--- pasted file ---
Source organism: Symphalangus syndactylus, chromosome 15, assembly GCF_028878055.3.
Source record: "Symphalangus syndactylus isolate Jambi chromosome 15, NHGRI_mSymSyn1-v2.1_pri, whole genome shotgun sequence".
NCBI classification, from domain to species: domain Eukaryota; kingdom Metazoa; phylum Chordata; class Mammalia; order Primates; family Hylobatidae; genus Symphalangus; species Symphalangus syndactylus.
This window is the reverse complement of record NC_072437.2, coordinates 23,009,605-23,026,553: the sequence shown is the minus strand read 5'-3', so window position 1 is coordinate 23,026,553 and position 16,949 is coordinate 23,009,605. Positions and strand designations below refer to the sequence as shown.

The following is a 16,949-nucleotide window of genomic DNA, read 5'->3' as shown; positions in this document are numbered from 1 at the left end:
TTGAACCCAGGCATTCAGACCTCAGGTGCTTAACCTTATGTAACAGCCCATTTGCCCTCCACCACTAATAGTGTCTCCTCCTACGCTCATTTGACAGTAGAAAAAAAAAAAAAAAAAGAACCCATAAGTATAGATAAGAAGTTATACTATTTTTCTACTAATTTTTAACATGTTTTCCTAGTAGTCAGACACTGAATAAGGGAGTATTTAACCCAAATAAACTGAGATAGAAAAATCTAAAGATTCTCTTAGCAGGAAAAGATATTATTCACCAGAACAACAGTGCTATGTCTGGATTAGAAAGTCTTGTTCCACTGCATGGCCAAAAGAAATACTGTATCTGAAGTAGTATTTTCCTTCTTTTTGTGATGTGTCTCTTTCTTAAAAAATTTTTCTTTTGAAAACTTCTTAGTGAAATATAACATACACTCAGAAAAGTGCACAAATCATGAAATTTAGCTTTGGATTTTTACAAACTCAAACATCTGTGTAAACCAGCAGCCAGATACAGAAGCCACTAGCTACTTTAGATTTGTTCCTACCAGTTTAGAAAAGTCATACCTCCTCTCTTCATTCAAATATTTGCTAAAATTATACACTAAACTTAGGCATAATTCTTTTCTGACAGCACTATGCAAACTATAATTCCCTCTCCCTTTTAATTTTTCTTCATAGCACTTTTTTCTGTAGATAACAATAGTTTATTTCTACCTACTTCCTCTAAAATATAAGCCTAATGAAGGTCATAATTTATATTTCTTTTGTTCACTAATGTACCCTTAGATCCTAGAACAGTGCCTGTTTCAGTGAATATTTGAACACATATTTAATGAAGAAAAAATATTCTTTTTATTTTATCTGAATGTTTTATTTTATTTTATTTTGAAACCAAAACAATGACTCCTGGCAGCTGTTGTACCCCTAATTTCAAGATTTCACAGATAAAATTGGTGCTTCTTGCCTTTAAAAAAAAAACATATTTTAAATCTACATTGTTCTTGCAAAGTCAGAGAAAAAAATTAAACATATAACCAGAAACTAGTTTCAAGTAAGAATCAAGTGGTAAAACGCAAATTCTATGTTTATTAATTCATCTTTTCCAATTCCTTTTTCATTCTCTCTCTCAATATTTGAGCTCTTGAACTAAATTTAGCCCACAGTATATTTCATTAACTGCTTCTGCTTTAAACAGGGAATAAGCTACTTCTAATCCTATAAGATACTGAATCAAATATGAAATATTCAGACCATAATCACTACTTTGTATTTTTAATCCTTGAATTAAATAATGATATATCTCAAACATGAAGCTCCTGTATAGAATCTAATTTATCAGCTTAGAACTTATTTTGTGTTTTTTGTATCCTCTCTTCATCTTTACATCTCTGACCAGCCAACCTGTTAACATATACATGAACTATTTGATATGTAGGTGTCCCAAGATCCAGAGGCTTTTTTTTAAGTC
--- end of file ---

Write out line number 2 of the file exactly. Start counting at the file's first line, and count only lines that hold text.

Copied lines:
Source record: "Symphalangus syndactylus isolate Jambi chromosome 15, NHGRI_mSymSyn1-v2.1_pri, whole genome shotgun sequence".